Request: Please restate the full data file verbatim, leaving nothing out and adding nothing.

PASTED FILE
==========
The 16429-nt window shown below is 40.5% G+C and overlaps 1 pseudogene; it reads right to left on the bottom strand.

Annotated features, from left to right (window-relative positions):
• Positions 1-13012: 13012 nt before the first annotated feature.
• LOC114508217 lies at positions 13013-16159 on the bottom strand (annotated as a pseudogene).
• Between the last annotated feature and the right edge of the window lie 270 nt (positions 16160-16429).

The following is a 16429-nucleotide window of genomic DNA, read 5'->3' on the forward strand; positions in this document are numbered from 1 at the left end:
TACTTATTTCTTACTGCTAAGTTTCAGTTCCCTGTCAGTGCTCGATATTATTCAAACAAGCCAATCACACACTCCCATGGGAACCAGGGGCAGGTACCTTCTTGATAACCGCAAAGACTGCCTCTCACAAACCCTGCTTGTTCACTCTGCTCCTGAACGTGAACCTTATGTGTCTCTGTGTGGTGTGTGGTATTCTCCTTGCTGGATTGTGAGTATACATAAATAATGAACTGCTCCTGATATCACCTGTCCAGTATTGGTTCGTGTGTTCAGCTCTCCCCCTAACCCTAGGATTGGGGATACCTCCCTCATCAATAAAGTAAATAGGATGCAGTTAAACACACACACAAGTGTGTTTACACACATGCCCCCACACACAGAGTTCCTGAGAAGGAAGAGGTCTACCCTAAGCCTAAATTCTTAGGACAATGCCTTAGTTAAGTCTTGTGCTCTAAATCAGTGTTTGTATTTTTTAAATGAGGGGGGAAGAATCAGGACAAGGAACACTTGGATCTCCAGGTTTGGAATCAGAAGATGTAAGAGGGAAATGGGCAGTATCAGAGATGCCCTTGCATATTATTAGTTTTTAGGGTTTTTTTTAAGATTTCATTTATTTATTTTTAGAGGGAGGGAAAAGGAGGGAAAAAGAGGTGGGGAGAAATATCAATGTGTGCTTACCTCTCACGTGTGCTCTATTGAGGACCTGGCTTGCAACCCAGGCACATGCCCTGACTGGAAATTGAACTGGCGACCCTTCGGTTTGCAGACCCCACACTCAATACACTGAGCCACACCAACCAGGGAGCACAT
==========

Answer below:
The 16429-nt window shown below is 40.5% G+C and overlaps 1 pseudogene; it reads right to left on the bottom strand.

Annotated features, from left to right (window-relative positions):
• Positions 1-13012: 13012 nt before the first annotated feature.
• LOC114508217 lies at positions 13013-16159 on the bottom strand (annotated as a pseudogene).
• Between the last annotated feature and the right edge of the window lie 270 nt (positions 16160-16429).

The following is a 16429-nucleotide window of genomic DNA, read 5'->3' on the forward strand; positions in this document are numbered from 1 at the left end:
TACTTATTTCTTACTGCTAAGTTTCAGTTCCCTGTCAGTGCTCGATATTATTCAAACAAGCCAATCACACACTCCCATGGGAACCAGGGGCAGGTACCTTCTTGATAACCGCAAAGACTGCCTCTCACAAACCCTGCTTGTTCACTCTGCTCCTGAACGTGAACCTTATGTGTCTCTGTGTGGTGTGTGGTATTCTCCTTGCTGGATTGTGAGTATACATAAATAATGAACTGCTCCTGATATCACCTGTCCAGTATTGGTTCGTGTGTTCAGCTCTCCCCCTAACCCTAGGATTGGGGATACCTCCCTCATCAATAAAGTAAATAGGATGCAGTTAAACACACACACAAGTGTGTTTACACACATGCCCCCACACACAGAGTTCCTGAGAAGGAAGAGGTCTACCCTAAGCCTAAATTCTTAGGACAATGCCTTAGTTAAGTCTTGTGCTCTAAATCAGTGTTTGTATTTTTTAAATGAGGGGGGAAGAATCAGGACAAGGAACACTTGGATCTCCAGGTTTGGAATCAGAAGATGTAAGAGGGAAATGGGCAGTATCAGAGATGCCCTTGCATATTATTAGTTTTTAGGGTTTTTTTTAAGATTTCATTTATTTATTTTTAGAGGGAGGGAAAAGGAGGGAAAAAGAGGTGGGGAGAAATATCAATGTGTGCTTACCTCTCACGTGTGCTCTATTGAGGACCTGGCTTGCAACCCAGGCACATGCCCTGACTGGAAATTGAACTGGCGACCCTTCGGTTTGCAGACCCCACACTCAATACACTGAGCCACACCAACCAGGGAGCACAT